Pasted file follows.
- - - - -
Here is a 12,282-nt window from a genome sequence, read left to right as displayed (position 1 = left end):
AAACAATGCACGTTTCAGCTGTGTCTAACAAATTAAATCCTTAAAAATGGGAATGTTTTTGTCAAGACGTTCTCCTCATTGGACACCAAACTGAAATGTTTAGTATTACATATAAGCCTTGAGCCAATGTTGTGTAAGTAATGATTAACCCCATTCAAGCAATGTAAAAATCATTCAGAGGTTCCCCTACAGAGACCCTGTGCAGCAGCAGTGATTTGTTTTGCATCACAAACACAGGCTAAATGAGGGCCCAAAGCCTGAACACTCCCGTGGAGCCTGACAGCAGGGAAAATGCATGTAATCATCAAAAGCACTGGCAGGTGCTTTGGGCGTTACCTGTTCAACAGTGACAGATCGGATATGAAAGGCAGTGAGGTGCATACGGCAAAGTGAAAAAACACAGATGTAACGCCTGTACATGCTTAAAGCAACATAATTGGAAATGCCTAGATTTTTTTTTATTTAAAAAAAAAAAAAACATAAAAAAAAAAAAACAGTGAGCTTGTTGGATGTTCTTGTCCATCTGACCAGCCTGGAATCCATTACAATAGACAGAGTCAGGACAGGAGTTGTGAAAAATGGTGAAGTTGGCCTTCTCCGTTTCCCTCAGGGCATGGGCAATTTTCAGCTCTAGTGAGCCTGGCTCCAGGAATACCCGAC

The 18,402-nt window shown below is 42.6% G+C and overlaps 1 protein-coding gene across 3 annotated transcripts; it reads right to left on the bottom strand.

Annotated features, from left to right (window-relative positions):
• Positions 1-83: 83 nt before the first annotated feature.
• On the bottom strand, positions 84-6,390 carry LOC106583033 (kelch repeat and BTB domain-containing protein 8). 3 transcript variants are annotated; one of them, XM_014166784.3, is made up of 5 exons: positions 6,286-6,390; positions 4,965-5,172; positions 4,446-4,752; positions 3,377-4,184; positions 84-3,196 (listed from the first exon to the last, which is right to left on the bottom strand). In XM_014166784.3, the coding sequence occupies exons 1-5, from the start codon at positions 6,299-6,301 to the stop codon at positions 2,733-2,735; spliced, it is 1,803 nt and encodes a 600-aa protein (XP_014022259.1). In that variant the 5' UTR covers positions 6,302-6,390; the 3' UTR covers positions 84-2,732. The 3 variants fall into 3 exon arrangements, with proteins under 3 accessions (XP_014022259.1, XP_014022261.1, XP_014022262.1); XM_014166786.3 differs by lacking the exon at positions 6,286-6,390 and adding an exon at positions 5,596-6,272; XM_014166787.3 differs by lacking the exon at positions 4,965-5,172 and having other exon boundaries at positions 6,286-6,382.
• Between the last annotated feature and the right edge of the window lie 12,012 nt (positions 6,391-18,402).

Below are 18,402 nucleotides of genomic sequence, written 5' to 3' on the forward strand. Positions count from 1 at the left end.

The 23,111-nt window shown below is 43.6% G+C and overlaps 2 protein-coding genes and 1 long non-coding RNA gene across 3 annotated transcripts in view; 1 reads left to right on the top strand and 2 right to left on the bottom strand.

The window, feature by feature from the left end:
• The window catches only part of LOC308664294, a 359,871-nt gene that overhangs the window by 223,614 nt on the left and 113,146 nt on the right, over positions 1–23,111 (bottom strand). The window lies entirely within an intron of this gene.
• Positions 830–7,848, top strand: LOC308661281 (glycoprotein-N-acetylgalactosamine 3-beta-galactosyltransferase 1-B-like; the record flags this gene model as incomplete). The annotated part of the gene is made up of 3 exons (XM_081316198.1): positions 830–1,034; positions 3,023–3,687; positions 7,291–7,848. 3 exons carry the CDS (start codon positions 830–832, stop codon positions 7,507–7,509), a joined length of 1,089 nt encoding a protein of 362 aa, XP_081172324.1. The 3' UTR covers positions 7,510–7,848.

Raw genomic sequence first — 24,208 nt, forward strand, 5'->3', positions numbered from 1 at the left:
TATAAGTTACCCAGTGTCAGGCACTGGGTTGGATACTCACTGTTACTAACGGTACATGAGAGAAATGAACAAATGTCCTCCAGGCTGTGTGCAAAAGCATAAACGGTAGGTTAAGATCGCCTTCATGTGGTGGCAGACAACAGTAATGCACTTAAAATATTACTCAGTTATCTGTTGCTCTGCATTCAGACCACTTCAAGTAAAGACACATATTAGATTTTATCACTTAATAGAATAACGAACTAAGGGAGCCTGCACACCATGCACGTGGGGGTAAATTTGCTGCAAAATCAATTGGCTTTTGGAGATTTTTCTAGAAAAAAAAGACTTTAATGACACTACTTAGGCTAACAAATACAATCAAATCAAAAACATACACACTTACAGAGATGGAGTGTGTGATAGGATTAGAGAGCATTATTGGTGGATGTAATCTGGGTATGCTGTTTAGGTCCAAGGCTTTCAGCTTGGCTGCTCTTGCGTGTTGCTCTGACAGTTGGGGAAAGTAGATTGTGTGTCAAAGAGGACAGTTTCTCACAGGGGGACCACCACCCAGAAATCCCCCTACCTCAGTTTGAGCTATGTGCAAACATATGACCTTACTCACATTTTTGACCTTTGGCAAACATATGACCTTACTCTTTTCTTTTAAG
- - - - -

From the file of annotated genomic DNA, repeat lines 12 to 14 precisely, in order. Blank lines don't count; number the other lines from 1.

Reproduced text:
• Positions 830–7,848, top strand: LOC308661281 (glycoprotein-N-acetylgalactosamine 3-beta-galactosyltransferase 1-B-like; the record flags this gene model as incomplete). The annotated part of the gene is made up of 3 exons (XM_081316198.1): positions 830–1,034; positions 3,023–3,687; positions 7,291–7,848. 3 exons carry the CDS (start codon positions 830–832, stop codon positions 7,507–7,509), a joined length of 1,089 nt encoding a protein of 362 aa, XP_081172324.1. The 3' UTR covers positions 7,510–7,848.

Raw genomic sequence first — 24,208 nt, forward strand, 5'->3', positions numbered from 1 at the left:
TATAAGTTACCCAGTGTCAGGCACTGGGTTGGATACTCACTGTTACTAACGGTACATGAGAGAAATGAACAAATGTCCTCCAGGCTGTGTGCAAAAGCATAAACGGTAGGTTAAGATCGCCTTCATGTGGTGGCAGACAACAGTAATGCACTTAAAATATTACTCAGTTATCTGTTGCTCTGCATTCAGACCACTTCAAGTAAAGACACATATTAGATTTTATCACTTAATAGAATAACGAACTAAGGGAGCCTGCACACCATGCACGTGGGGGTAAATTTGCTGCAAAATCAATTGGCTTTTGGAGATTTTTCTAGAAAAAAAAGACTTTAATGACACTACTTAGGCTAACAAATACAATCAAATCAAAAACATACACACTTACAGAGATGGAGTGTGTGATAGGATTAGAGAGCATTATTGGTGGATGTAATCTGGGTATGCTGTTTAGGTCCAAGGCTTTCAGCTTGGCTGCTCTTGCGTGTTGCTCTGACAGTTGGGGAAAGTAGATTGTGTGTCAAAGAGGACAGTTTCTCACAGGGGGACCACCACCCAGAAATCCCCCTACCTCAGTTTGAGCTATGTGCAAACATATGACCTTACTCACATTTTTGACCTTTGGCAAACATATGACCTTACTCTTTTCTTTTAAG